And let me throw this out there…for exactly how long will programming pay more? If it’s supply and demand, at what point will programming become a “blue collar” job? In fact, already, my belief that being a software engineer was a good way to work from home is being challenged by people from other countries bidding for work on upwork/freelancer at 20-40% of what you would get paid from Bay Area company.
It’ll be interesting. I don’t know anyone that’s done a Udacity program. However, they partner with very successful companies and instructors are from those companies. I saw an interview with their CEO. He was asked how much they pay the instructors. He said they don’t. The companies pay Udacity to let their people teach. That way they know the course is the right content, and they get a leg up on recruiting the best talent. That could be a game changer since it’s 12-18 months to complete one of the programs, and they cost a fraction of traditional universities. It could dramatically increase the CS talent pool over the next 5-10 years.
I think there are organizations that was trying to help eash that transitions like this. Our COO is involved with this: http://www.pathforward.org/ and we are going to have a Software Engineer joining through this program on Monday. I agree that especially tech industry moved very quickly that it is definitely a burden for people looking to raise family.
My wife and I had similar conversations about her experience here in the bay area when she took some time off after we had our girls.
I have done some courses on Udacity. Their quality is top notch. They recently launched a program on self driving cars. Interesting to see how that goes.
I think more job training is key to help people left behind by globalization. It’s counter productive to put up tariffs to protect the sunset industries. But programs like Udacity are geared towards college grads. We need something more blue collar.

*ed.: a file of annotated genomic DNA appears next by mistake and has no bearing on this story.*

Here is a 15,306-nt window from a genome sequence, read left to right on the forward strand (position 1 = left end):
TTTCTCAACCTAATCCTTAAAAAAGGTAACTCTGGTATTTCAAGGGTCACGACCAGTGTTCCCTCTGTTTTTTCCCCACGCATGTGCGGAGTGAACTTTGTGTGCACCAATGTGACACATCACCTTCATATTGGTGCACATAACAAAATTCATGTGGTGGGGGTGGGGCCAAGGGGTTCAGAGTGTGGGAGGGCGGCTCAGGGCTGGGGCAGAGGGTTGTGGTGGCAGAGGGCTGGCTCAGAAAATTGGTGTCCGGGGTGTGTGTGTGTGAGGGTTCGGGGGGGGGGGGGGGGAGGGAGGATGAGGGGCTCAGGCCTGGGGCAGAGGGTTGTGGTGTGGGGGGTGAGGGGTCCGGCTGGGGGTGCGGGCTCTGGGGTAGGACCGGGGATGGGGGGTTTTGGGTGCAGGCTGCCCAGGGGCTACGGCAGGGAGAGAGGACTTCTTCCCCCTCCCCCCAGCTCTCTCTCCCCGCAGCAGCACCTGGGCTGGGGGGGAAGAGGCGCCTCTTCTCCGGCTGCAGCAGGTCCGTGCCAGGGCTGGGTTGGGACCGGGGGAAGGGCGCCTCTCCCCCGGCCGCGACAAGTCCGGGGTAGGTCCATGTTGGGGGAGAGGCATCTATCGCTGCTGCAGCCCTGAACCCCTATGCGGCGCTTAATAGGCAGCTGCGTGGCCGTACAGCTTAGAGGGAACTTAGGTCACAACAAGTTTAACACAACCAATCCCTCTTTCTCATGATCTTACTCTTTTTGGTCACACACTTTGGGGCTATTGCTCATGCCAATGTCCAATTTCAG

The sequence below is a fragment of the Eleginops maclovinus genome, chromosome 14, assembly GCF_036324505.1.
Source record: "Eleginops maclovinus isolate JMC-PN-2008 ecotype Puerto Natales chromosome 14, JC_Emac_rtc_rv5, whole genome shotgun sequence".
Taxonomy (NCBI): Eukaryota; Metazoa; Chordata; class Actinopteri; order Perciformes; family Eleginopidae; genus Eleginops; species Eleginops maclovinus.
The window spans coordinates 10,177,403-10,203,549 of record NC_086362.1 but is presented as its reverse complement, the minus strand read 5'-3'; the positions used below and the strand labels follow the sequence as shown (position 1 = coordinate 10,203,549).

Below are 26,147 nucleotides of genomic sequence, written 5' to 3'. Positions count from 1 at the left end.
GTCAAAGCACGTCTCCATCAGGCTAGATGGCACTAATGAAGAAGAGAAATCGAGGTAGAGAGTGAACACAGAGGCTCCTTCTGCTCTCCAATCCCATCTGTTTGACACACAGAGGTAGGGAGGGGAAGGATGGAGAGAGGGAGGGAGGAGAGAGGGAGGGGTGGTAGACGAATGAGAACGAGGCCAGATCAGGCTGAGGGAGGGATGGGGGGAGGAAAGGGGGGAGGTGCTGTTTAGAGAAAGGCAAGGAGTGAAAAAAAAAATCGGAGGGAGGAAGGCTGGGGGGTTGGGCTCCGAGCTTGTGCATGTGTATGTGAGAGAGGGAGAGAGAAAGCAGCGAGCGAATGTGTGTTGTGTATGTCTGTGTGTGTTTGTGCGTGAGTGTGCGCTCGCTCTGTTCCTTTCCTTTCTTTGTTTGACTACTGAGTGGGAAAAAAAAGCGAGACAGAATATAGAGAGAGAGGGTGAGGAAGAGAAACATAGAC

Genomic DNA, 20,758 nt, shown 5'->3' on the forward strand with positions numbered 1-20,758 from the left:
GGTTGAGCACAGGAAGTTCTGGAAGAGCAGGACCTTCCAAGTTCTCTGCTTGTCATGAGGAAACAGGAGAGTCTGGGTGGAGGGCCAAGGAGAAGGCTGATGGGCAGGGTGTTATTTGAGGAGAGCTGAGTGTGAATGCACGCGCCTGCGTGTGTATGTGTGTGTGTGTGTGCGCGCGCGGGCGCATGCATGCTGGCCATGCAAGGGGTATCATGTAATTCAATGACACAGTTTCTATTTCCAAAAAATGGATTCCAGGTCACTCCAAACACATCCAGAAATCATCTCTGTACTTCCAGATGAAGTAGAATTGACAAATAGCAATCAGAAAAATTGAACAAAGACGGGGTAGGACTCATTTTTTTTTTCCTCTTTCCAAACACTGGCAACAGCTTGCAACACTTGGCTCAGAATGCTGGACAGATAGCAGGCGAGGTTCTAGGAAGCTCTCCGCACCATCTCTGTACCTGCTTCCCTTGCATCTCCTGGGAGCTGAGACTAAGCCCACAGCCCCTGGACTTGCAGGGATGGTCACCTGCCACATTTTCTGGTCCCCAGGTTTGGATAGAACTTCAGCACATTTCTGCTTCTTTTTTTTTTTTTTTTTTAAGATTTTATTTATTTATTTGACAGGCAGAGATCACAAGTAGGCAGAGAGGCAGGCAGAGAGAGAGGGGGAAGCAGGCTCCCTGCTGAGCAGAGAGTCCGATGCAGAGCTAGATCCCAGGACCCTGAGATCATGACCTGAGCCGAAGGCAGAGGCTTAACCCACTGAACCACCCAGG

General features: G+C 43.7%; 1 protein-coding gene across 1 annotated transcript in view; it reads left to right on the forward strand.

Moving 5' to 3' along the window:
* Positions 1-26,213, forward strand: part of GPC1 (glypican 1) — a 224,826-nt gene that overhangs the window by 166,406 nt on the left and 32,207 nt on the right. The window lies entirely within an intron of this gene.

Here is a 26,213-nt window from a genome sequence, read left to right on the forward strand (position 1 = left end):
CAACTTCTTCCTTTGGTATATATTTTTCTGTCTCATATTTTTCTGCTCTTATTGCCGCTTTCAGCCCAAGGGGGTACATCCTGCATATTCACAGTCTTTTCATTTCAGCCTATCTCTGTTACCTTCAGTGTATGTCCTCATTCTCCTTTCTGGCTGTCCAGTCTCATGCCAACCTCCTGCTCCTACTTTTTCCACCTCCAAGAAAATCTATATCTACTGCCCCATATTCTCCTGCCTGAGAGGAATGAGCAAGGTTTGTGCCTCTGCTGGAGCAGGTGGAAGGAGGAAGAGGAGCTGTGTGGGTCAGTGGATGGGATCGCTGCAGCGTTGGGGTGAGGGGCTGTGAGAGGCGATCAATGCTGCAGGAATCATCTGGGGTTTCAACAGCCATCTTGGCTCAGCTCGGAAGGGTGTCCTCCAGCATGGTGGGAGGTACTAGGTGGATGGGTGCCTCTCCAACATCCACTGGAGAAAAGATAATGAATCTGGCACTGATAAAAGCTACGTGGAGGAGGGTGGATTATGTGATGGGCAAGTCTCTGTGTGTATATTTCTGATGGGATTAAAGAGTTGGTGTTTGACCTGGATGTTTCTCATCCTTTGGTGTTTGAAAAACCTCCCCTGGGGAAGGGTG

I don’t think slapping jingoistic labels like socialism advances the discussion much. If you look at the economies ranked the most free by the Heritage Foundation:
The top 5: Hong Kong, Singapore, New Zealand, Switzerland and Australia all have some form of healthcare subsidized by government.
Government is just one tool in the toolbox. It’s not inherently evil or good. Depends on the job. Despite what combination of tools we choose, the goal should always be: to provide quality healthcare to all citizens.
Sorry to make this forum so political the last few days. I have strong emotions invested in this one and bit by bit I am getting better. Discussions on this forum have been very good throughout. In fact I think ours is the best I have seen around the net. People are open, frank, polite and real. No name calling. No primal screams. Sure, we have differences. But that’s exactly why it’s so good to talk with you guys. No stinky echo chamber for me.
Interesting read. I really appreciate her perspective and her courage to stand up especially since she risks not only the wrath of Hillary supporters, but that of radical Islam as well:
I attended her conference (organized by school district, many BA schools adapted her concept) in person and it was very valuable experience for me.
Most of questions were about how parents/teachers could encourage kids to have growth mindset when they seemed to have fixed mindset already. (We all know that kids have their own temperament and some are more sensitive to end results than what they enjoy and learn through process.) She said that’s why she also developed very detailed steps to teach kids how to develop growth mindset. I have been trying to follow her instructions since then. However, I saw the biggest change in my daughter when she read the book (at 6th grade) herself.
I know my kids will face many many failures in their lives and one thing I really want to teach them is “how to get their strength back from such failures (even big ones) and learn failure is as valuable as success”.